I've never felt farther from the golf course than I do right now.

Last night, both mine and my wife's car were sitting in our driveway. We live at the end of a cul-de-sac on the innermost street of our neighborhood. Typically it's pretty safe, but as it turns out the COVID-19 quarantine slaps different for some people. While I'm sitting here contemplating how many cookies a man can reasonably eat in a single sitting while staring at a digital clock, others are on a crime spree. I've been seeing updates on Nextdoor discussing how people's tires are being slashed, dogs are being attacked, and now I'm going to throw a major felony into the mix: my golf clubs were stolen.

We're pretty confident the doors were locked, so they must have had some sort of device that remotely unlocked the Jeep. Regardless of method, I feel violated. This is not petty theft. Golf clubs are exceptionally personal. I've spent more hours and have had more memories with those clubs than my closest friends.

There was this time.

View this post on Instagram

"laferty, daniel"

A post shared by Chris Lavery (@getlavery) on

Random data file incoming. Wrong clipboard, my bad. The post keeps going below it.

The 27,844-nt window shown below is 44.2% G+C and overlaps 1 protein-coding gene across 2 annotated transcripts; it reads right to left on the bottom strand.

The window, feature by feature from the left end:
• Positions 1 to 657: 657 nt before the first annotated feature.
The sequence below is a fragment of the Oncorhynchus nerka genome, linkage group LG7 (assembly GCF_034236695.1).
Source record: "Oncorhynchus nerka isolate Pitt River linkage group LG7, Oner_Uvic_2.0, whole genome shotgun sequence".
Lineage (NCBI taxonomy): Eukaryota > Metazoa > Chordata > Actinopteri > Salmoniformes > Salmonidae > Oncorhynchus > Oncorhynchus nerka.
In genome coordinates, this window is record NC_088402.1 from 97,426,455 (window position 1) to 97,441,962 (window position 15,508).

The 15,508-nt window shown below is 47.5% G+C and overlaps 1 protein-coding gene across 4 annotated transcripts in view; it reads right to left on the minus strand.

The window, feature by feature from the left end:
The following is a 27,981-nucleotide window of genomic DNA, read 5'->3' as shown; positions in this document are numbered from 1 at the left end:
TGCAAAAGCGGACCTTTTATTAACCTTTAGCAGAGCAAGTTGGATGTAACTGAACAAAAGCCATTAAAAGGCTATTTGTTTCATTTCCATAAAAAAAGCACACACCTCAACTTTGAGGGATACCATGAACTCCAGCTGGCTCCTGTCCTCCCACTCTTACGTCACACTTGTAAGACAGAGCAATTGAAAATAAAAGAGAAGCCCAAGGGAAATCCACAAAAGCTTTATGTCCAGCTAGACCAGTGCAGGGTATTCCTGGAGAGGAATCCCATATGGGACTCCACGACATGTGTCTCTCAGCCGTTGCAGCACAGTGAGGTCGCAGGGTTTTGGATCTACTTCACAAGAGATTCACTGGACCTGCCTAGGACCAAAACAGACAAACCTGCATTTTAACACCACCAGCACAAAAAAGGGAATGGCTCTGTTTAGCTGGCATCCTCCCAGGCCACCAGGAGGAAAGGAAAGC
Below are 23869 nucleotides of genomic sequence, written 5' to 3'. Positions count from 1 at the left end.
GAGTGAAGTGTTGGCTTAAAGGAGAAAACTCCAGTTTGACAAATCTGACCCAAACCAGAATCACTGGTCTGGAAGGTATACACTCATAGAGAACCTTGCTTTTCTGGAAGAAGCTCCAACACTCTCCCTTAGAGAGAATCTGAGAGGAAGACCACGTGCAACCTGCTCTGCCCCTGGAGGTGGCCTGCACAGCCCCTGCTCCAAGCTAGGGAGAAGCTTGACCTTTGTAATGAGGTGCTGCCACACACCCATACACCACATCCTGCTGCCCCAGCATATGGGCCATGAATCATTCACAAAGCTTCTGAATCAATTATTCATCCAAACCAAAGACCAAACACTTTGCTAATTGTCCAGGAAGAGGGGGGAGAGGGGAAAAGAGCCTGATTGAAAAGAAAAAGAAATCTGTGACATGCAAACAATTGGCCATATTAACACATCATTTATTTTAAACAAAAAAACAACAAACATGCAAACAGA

And this one..


The Realization

Clearly I'm not cut out for detective work because it took far too long for me to realize the car had been compromised. I was driving to Starbucks, and the passenger side door ajar alert was going off for 5 minutes before I took notice. Passenger door? Surely I had entered on the driver's side, hadn't I? That's when I noticed all the contents of the center console and the glove box strewn about the front seat. I pulled over to check the trunk for my precious cargo. There, sadly, remained only one golf shoe.

I found the other shoe on the driveway when I returned home. It was behind where the car had been parked...I had backed over it. Jot that down in the observant column.

Moving Past the Grief

I couldn't figure out how to properly mourn this loss until I started writing this article. There's really only one way. Because each club had a special place in the bag (literally and emotionally), each deserves a special mention. Special doesn't necessarily mean good, but would be a shame to let their memory fade without at least some acknowledgement that each played a role in my golf career.

I organize my bag (like most people who aren't sociopaths). 4 irons on bottom (lob wedge, sand wedge, pitching wedge, 9-iron), 6 in the middle (grouped from left to right 3-4-5, 6-7-8), and woods and putter up top. So let's start the club memoriam from the bottom and work our way up.


May you all rest in peace, my rifle shafted friends. May the wind always be at your back and the grooves clean upon your face. And may the ball flights of destiny carry you aloft to dance with the stars.